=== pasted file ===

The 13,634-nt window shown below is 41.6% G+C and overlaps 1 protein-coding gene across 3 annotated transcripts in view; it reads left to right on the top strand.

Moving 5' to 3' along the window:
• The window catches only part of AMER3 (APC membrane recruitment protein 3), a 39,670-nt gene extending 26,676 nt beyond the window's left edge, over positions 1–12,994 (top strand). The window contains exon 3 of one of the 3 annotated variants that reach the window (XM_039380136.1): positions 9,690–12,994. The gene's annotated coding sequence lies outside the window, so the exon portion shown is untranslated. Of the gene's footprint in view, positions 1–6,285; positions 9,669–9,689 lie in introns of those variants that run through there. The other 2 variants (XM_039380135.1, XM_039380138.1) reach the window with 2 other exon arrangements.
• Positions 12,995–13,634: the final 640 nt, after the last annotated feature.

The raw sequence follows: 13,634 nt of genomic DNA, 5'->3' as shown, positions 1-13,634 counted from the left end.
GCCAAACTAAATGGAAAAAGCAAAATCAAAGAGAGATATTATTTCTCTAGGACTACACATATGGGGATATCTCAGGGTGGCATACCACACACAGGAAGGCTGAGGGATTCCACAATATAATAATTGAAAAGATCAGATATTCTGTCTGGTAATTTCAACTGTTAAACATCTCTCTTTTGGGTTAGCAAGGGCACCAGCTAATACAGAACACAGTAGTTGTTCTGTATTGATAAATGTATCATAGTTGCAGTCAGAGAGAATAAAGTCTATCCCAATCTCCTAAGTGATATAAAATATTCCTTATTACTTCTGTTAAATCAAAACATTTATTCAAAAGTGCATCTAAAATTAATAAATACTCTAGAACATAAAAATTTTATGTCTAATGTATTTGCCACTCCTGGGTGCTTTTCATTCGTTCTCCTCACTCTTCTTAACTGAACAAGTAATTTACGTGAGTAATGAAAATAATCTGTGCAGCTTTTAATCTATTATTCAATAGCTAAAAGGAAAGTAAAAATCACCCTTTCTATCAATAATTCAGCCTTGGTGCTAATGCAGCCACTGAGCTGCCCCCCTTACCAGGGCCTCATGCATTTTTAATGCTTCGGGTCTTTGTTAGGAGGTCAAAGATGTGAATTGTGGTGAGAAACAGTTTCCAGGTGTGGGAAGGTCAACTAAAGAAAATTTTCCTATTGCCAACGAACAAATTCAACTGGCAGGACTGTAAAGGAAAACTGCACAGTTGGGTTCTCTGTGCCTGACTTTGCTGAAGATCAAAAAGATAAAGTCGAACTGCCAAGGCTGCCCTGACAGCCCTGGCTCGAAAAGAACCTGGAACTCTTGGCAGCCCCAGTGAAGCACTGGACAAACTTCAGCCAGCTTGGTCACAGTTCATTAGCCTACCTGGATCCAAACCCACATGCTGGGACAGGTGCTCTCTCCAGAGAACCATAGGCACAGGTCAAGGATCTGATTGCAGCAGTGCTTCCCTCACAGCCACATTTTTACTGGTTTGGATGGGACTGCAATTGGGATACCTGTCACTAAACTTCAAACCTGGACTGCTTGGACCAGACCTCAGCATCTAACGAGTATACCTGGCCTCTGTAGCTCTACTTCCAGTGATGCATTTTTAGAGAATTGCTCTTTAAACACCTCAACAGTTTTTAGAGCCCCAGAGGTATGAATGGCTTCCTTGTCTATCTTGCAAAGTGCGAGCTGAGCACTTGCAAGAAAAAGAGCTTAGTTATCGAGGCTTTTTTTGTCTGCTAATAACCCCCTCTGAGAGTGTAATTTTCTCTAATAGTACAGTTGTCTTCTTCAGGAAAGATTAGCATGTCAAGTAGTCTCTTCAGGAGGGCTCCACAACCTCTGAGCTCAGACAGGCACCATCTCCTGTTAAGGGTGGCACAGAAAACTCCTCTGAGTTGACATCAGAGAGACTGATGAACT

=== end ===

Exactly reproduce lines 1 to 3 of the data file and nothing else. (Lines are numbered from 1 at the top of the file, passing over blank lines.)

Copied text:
The 13,634-nt window shown below is 41.6% G+C and overlaps 1 protein-coding gene across 3 annotated transcripts in view; it reads left to right on the top strand.

Moving 5' to 3' along the window:
• The window catches only part of AMER3 (APC membrane recruitment protein 3), a 39,670-nt gene extending 26,676 nt beyond the window's left edge, over positions 1–12,994 (top strand). The window contains exon 3 of one of the 3 annotated variants that reach the window (XM_039380136.1): positions 9,690–12,994. The gene's annotated coding sequence lies outside the window, so the exon portion shown is untranslated. Of the gene's footprint in view, positions 1–6,285; positions 9,669–9,689 lie in introns of those variants that run through there. The other 2 variants (XM_039380135.1, XM_039380138.1) reach the window with 2 other exon arrangements.